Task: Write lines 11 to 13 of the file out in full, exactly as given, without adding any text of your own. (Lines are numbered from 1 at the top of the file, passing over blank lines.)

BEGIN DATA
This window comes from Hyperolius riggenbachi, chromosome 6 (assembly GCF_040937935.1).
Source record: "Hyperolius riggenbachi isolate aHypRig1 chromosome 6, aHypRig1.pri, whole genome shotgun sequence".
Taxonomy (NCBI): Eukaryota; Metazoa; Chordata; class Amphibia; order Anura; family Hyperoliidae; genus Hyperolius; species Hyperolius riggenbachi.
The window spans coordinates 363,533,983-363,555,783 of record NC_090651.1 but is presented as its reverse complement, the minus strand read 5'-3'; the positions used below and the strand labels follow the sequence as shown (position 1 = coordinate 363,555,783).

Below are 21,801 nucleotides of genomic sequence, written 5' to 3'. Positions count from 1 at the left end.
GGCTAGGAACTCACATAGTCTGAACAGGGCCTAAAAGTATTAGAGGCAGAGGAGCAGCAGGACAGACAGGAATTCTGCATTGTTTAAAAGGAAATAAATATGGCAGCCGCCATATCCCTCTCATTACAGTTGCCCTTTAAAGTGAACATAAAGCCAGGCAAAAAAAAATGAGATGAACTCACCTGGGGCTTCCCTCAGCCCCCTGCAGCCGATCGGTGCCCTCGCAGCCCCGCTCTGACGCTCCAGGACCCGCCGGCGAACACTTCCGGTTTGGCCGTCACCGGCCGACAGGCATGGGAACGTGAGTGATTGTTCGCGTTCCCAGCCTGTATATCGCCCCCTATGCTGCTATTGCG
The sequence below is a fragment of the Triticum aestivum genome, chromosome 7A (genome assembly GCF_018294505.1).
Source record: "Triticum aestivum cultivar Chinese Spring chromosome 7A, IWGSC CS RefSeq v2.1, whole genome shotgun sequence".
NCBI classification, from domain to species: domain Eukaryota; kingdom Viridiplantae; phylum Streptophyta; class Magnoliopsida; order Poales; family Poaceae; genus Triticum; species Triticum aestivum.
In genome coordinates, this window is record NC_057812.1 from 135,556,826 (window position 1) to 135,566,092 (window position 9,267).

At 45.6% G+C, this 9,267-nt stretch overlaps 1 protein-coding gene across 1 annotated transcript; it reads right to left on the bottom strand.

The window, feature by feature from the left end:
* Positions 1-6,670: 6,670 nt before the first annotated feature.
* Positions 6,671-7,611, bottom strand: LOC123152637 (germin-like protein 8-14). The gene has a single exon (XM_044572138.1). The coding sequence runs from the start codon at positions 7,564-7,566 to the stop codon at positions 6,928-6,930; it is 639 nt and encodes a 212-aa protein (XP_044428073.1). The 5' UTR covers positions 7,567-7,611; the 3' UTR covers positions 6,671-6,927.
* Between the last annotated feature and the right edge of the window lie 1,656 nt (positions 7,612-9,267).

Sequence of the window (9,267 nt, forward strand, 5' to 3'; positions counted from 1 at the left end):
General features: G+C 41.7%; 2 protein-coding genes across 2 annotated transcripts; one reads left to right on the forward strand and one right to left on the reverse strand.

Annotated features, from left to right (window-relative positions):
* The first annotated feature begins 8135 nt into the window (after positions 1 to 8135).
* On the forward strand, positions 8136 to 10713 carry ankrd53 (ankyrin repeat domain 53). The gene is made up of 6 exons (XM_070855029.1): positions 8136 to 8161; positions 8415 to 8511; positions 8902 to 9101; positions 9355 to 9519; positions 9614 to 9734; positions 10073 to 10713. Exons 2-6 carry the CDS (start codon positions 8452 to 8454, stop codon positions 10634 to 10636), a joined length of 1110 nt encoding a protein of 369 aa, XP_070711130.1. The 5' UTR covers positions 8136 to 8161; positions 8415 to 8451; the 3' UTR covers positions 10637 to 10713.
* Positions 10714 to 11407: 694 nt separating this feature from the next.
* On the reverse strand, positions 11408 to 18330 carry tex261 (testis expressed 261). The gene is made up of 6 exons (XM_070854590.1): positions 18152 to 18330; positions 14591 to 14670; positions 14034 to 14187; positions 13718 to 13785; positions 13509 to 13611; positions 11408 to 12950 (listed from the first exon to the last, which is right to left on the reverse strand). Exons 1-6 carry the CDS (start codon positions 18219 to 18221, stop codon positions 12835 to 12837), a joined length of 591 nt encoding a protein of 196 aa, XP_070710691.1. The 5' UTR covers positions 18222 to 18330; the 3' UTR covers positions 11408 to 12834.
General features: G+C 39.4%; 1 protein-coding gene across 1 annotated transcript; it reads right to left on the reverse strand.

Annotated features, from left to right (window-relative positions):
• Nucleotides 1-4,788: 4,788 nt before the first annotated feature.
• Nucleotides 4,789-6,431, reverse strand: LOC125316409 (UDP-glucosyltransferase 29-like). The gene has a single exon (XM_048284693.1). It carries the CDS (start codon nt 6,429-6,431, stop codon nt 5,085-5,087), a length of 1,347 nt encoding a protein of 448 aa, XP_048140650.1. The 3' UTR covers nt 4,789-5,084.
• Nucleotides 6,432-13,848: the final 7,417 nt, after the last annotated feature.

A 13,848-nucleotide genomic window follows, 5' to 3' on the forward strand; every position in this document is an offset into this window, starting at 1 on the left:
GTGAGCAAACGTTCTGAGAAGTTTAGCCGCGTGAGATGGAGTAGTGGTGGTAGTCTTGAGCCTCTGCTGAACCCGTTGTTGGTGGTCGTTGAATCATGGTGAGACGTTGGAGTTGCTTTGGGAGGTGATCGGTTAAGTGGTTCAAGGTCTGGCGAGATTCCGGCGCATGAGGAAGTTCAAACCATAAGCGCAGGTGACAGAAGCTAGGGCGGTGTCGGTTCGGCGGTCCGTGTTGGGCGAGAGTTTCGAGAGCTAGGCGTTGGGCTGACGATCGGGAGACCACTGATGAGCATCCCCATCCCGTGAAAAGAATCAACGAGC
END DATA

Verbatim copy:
At 45.6% G+C, this 9,267-nt stretch overlaps 1 protein-coding gene across 1 annotated transcript; it reads right to left on the bottom strand.

The window, feature by feature from the left end:
* Positions 1-6,670: 6,670 nt before the first annotated feature.